Speaking about the win, Kara said, "The goal was to do well by designing a non-combustible model of practice, one that doesn’t simply light up bright like a star and burn out but goes on to make a wider impact on the field beyond the narrow gaze of our own profession. This is why wider peer recognition and awards like this one specifically, matter. I am so grateful to the jury.”
Innovation in architecture must ultimately serve public needs. However, navigating the intricacies of the public sector to actively affect change in the built environment can seem like a challenge. The Design Innovation Medal recognises Mumbai-born architect, Pooja Agrawal’s efforts in helping to educate architects and designers in this area. The medal, which celebrates entrepreneurship in all its forms, is awarded to Agrawal who co-founded the NGO Public Practice, with Finn Williams in 2017. The practice works with local authorities and has initiated a learning programme to train architects with the skills to navigate the public sector.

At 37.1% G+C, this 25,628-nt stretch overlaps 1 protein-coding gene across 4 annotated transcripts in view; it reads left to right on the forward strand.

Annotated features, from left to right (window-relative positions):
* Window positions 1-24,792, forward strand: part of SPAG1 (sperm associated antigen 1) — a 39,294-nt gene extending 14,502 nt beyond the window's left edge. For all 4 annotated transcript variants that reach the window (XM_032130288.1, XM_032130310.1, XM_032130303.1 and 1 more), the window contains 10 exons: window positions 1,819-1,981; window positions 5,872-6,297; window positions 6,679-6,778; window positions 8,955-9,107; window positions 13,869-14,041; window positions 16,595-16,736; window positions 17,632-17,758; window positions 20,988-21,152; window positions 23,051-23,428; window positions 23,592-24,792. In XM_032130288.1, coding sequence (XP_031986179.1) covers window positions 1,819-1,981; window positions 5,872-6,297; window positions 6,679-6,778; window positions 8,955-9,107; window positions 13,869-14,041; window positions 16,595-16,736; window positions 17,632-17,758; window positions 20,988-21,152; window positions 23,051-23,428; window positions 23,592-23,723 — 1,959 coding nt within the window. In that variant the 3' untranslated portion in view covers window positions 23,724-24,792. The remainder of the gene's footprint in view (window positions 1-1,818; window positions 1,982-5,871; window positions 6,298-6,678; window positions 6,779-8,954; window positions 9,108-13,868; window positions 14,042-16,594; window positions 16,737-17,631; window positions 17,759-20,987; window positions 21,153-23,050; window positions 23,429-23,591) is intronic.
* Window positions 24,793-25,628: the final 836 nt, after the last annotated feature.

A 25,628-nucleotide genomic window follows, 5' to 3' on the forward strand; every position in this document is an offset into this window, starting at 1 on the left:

Expanding on the social enterprise’s work, she says, "As a framework, it enables passionate and socially-led designers and architects to make meaningful changes within local authorities. We emerged out of London but continue to design and scale the organisation to ensure we can spread its impact across the country.” The practice has till date placed 296 associates into 78 authorities, expanding nationally this year with two new programmes in the north and southeast.